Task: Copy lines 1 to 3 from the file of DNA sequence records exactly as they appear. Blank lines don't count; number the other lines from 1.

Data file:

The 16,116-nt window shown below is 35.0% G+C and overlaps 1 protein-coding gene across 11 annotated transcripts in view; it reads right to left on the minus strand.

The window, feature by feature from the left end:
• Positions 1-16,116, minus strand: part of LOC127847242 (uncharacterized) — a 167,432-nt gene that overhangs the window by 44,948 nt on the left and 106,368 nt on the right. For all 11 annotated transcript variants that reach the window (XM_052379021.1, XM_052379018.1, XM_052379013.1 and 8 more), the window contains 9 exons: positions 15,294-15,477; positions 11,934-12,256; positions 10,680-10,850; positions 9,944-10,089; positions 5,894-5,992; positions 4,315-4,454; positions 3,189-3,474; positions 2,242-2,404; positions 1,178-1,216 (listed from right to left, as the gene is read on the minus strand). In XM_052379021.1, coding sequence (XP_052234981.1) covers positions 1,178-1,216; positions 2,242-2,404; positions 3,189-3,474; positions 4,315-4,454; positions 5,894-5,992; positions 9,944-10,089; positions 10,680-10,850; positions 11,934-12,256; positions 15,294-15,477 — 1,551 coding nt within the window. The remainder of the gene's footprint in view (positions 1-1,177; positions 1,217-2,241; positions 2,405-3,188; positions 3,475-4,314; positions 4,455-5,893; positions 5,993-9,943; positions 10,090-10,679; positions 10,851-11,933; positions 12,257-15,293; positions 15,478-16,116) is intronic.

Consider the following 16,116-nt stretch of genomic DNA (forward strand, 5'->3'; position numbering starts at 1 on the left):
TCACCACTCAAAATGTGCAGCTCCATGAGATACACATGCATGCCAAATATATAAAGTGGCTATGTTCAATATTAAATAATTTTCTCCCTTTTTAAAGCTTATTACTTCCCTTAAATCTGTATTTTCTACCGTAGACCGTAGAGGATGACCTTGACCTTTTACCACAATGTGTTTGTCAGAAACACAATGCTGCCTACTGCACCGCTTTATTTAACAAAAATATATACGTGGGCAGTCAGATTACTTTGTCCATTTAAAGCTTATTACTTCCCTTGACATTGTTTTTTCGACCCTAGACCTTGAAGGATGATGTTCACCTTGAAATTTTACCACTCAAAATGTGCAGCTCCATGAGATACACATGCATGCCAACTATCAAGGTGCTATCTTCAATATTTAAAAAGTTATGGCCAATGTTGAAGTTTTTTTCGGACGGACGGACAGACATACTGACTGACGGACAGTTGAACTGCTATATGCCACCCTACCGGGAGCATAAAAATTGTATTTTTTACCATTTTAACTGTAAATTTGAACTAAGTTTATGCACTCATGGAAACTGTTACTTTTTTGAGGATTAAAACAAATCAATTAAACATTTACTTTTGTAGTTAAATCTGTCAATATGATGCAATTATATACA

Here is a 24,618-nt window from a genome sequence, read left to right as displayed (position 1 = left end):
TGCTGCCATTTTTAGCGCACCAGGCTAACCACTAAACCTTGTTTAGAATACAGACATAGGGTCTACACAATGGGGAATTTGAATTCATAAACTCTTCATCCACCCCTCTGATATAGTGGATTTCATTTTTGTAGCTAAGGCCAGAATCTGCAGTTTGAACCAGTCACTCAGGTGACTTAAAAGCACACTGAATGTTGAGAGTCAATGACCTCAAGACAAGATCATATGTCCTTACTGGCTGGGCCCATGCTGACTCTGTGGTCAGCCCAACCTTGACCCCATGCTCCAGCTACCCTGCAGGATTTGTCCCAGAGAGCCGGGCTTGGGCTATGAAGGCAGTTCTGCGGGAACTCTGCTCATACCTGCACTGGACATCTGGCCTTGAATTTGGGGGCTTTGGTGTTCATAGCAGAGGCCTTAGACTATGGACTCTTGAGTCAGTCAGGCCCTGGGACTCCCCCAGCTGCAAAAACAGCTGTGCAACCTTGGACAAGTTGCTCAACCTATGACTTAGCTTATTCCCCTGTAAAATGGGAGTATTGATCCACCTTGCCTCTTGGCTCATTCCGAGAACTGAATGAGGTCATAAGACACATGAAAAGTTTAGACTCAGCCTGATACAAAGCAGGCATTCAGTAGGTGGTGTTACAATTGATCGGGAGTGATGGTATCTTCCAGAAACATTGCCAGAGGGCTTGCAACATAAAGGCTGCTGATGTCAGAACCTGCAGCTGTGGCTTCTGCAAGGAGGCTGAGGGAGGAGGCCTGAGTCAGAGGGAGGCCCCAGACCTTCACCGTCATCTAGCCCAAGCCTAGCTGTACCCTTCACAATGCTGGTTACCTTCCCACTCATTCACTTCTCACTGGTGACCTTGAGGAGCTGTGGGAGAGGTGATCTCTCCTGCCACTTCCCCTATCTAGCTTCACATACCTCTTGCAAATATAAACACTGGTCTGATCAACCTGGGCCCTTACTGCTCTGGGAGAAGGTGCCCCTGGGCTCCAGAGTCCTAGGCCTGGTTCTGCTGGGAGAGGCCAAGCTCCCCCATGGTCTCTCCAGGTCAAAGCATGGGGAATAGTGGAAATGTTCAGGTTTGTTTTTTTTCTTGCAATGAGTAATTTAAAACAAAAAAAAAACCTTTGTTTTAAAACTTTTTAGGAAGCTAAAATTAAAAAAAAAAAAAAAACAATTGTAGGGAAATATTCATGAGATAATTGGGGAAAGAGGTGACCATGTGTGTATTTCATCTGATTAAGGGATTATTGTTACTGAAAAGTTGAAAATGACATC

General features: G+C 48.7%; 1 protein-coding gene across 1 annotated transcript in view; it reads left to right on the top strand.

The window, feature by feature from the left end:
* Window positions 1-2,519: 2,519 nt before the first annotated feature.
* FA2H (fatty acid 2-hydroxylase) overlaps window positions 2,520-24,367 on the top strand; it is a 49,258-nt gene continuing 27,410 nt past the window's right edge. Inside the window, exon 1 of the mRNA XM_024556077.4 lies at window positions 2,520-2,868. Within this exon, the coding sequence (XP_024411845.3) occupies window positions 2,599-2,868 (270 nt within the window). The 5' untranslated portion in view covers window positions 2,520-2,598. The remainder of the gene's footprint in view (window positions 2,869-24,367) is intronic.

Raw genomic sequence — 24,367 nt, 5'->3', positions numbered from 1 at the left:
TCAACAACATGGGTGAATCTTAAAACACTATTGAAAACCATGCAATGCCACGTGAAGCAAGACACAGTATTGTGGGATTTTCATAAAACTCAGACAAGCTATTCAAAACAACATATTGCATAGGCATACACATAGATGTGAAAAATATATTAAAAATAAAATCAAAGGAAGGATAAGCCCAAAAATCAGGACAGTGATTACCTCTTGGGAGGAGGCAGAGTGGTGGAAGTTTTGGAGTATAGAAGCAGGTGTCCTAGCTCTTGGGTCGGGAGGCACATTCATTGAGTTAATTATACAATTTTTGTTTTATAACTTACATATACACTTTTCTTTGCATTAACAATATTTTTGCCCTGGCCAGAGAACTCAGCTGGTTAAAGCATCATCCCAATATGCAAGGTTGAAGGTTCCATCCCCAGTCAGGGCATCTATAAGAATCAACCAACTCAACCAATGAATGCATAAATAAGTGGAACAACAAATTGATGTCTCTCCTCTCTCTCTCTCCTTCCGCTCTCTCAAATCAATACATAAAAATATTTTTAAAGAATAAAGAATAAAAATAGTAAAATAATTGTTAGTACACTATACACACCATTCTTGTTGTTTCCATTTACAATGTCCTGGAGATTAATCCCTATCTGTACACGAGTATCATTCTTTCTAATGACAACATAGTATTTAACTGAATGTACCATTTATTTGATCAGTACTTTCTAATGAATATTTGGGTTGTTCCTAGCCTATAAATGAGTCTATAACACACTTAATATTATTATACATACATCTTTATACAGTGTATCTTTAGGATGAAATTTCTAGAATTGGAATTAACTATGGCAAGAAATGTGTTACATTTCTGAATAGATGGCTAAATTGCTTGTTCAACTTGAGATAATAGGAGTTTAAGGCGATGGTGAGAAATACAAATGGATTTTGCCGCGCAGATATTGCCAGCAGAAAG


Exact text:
The 16,116-nt window shown below is 35.0% G+C and overlaps 1 protein-coding gene across 11 annotated transcripts in view; it reads right to left on the minus strand.

The window, feature by feature from the left end:
• Positions 1-16,116, minus strand: part of LOC127847242 (uncharacterized) — a 167,432-nt gene that overhangs the window by 44,948 nt on the left and 106,368 nt on the right. For all 11 annotated transcript variants that reach the window (XM_052379021.1, XM_052379018.1, XM_052379013.1 and 8 more), the window contains 9 exons: positions 15,294-15,477; positions 11,934-12,256; positions 10,680-10,850; positions 9,944-10,089; positions 5,894-5,992; positions 4,315-4,454; positions 3,189-3,474; positions 2,242-2,404; positions 1,178-1,216 (listed from right to left, as the gene is read on the minus strand). In XM_052379021.1, coding sequence (XP_052234981.1) covers positions 1,178-1,216; positions 2,242-2,404; positions 3,189-3,474; positions 4,315-4,454; positions 5,894-5,992; positions 9,944-10,089; positions 10,680-10,850; positions 11,934-12,256; positions 15,294-15,477 — 1,551 coding nt within the window. The remainder of the gene's footprint in view (positions 1-1,177; positions 1,217-2,241; positions 2,405-3,188; positions 3,475-4,314; positions 4,455-5,893; positions 5,993-9,943; positions 10,090-10,679; positions 10,851-11,933; positions 12,257-15,293; positions 15,478-16,116) is intronic.